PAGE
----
Clearly there is more going on here than just a lack of supply. The reality is that many buyers are investors, buying properties and sitting on them. This crimps supply, which helps raise prices.

Back in 2008, you could have heard the same story. The goal was to flip houses, or own a few of them to rent out. We are seeing these actions roaring back today.And if supply was so tight, buyers would simply build new homes, but those numbers are no better than the existing home sales.

There’s a big discrepancy from new homes sold versus the price these homes are fetching – and this is supply that is practically infinite as we can always build a new home.

Fed-Fueled Crash

I see one of two scenarios at play. Which one do you think will ring true?

  • Homebuyers continue to fork over more dollars to buy properties while we sit with stagnant wage growth, stagnant economic growth and low-wage jobs being about all that’s created.
  • We are on the edge of a bubble larger than the one we experienced less than a decade ago as housing prices race back down to where it is affordable and sees demand from new buyers.

The Federal Reserve is held accountable for this fiasco. If it goes forward with a rate increase in the near future, it will be us who pay the price of another bubble.In stocks, that’s homebuilders and mortgage originators. Avoid them at all costs. In your personal investments, that’s being prepared for another real estate shock.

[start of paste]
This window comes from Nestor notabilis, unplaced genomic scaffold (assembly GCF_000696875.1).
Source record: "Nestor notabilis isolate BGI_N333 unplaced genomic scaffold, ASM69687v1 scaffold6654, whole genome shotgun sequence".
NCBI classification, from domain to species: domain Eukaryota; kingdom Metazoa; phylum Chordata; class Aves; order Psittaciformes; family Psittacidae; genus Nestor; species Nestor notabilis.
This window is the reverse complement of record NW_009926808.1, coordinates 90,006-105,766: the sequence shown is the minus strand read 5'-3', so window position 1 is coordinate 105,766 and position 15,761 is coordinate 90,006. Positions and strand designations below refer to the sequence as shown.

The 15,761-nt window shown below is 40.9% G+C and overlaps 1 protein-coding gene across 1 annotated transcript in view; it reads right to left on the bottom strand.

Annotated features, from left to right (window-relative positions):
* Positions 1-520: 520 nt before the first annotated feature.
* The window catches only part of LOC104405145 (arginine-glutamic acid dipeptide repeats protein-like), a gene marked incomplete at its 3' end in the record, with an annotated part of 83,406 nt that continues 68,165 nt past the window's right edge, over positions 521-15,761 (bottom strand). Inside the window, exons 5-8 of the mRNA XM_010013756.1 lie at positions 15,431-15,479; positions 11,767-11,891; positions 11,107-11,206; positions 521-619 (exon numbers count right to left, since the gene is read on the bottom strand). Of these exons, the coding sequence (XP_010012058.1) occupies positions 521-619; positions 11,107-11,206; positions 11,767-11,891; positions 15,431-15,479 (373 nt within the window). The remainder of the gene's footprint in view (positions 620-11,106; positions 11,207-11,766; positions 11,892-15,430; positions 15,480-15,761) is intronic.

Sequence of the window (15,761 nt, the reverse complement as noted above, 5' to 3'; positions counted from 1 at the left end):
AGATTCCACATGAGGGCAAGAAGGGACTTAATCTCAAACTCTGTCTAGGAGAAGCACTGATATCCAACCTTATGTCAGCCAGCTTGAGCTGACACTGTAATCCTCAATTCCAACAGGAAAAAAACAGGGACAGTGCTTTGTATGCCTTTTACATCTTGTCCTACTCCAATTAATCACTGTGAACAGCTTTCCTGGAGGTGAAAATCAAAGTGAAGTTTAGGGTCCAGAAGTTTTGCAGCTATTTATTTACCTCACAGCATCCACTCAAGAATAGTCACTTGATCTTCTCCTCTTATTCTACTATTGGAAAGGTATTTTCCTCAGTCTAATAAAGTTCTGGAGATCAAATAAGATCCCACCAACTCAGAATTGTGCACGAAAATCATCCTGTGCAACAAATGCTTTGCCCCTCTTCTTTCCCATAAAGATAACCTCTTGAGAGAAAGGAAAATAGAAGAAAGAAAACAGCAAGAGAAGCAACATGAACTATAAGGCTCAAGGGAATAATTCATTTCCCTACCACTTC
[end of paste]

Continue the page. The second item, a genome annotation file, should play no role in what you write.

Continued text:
Milton Real Estate

Whether you want compact apartments and houses for your single use or your small family, maybe you want a massive house built with wide rooms and bedrooms for your large family, or maybe you want to go for more luxurious villas… you will get well-built real estate of your choice in Milton.

Population

Milton is the fastest growing municipality according to the census conducted in 2006 and 2011. The census showed that Milton is experiencing approx. 71% rise in population from the year 2001 to 2006 and saw roughly a 56% surge in population from 2006 to 2011. The population of Milton, in 2014, is approximately 100,000, but as it is growing rapidly, its population in 2031 is forecasted to be approx. 220,000.

You will also have no problem communicating with the people in Milton as approximately 70% of the population are native English speakers, according to the census of 2011. The remaining 30% people can also communicate in English as their secondary language.

Residency and Growth

With population, the residential growth also saw a massive increase in Milton. This is also due to the successful completion of the project dubbed “the big pipe”, which was about making a piping structure which will deliver water from Lake Ontario to Milton.

By 2006, Milton had 7 new subdivisions, which included Hawthorne Village. Many new subdivisions from the list are developing, which means that there will be constant development – which is the secret of developed regions.